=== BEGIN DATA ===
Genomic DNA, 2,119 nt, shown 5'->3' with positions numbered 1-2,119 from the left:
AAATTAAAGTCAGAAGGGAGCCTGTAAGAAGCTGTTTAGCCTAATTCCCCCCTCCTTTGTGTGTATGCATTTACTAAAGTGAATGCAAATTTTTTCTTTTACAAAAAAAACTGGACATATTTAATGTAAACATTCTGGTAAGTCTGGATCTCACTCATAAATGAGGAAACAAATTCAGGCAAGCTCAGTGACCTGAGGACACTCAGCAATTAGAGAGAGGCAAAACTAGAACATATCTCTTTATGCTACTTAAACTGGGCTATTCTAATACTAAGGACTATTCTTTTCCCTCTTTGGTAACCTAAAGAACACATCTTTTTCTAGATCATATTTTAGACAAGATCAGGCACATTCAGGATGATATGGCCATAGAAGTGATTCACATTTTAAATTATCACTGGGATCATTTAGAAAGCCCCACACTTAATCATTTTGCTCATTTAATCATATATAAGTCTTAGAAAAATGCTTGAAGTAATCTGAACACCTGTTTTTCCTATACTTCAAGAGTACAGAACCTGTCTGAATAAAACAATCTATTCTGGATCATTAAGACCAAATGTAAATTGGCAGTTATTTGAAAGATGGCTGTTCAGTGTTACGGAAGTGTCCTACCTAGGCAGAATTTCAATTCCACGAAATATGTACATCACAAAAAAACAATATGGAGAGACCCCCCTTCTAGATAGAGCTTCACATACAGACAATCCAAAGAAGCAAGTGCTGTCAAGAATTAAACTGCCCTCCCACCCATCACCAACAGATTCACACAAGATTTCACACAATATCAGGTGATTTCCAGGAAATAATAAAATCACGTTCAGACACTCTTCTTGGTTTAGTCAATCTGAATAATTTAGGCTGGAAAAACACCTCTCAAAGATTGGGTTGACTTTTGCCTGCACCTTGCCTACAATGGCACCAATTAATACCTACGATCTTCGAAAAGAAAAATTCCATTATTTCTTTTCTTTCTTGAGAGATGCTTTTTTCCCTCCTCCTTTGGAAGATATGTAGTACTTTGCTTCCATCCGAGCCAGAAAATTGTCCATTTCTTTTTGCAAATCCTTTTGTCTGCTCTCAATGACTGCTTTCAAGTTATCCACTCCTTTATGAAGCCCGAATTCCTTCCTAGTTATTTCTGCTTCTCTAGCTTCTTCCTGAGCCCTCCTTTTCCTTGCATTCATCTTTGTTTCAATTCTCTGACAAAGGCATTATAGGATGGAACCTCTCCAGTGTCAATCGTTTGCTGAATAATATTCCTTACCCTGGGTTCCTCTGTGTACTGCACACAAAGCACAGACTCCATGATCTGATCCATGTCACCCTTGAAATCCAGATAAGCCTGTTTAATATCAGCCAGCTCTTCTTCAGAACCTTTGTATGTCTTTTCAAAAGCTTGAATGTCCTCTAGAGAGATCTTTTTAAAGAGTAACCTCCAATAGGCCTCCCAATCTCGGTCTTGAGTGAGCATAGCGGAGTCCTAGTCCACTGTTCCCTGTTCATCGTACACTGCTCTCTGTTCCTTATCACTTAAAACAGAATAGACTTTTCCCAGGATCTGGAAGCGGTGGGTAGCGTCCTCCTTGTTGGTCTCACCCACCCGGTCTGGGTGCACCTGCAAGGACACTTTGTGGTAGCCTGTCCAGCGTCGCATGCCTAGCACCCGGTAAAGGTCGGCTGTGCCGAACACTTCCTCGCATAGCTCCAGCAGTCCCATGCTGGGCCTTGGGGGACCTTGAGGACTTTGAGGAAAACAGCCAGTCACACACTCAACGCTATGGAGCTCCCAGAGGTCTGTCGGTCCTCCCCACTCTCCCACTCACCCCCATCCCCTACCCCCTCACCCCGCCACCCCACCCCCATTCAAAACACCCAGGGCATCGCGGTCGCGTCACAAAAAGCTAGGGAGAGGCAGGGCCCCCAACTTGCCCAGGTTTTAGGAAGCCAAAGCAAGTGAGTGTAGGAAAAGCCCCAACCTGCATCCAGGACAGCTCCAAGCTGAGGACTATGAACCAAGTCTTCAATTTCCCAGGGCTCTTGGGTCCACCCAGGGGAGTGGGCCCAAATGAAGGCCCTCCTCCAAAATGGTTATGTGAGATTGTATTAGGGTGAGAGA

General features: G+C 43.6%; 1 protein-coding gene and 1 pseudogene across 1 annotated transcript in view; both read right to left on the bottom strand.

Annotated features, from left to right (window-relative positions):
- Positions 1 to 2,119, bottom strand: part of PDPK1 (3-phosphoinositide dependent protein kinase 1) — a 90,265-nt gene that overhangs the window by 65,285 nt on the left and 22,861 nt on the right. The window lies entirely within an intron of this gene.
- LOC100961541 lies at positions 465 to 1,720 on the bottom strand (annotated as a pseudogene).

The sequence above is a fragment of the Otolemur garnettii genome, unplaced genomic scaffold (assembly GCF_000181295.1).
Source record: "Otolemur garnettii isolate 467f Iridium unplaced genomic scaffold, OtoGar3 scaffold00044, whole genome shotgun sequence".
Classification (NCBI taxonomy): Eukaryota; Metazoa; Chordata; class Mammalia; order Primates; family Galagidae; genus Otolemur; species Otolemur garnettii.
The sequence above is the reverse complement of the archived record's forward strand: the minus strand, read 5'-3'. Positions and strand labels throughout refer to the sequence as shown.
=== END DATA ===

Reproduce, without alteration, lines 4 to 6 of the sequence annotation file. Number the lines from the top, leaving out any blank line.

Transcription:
Annotated features, from left to right (window-relative positions):
- Positions 1 to 2,119, bottom strand: part of PDPK1 (3-phosphoinositide dependent protein kinase 1) — a 90,265-nt gene that overhangs the window by 65,285 nt on the left and 22,861 nt on the right. The window lies entirely within an intron of this gene.
- LOC100961541 lies at positions 465 to 1,720 on the bottom strand (annotated as a pseudogene).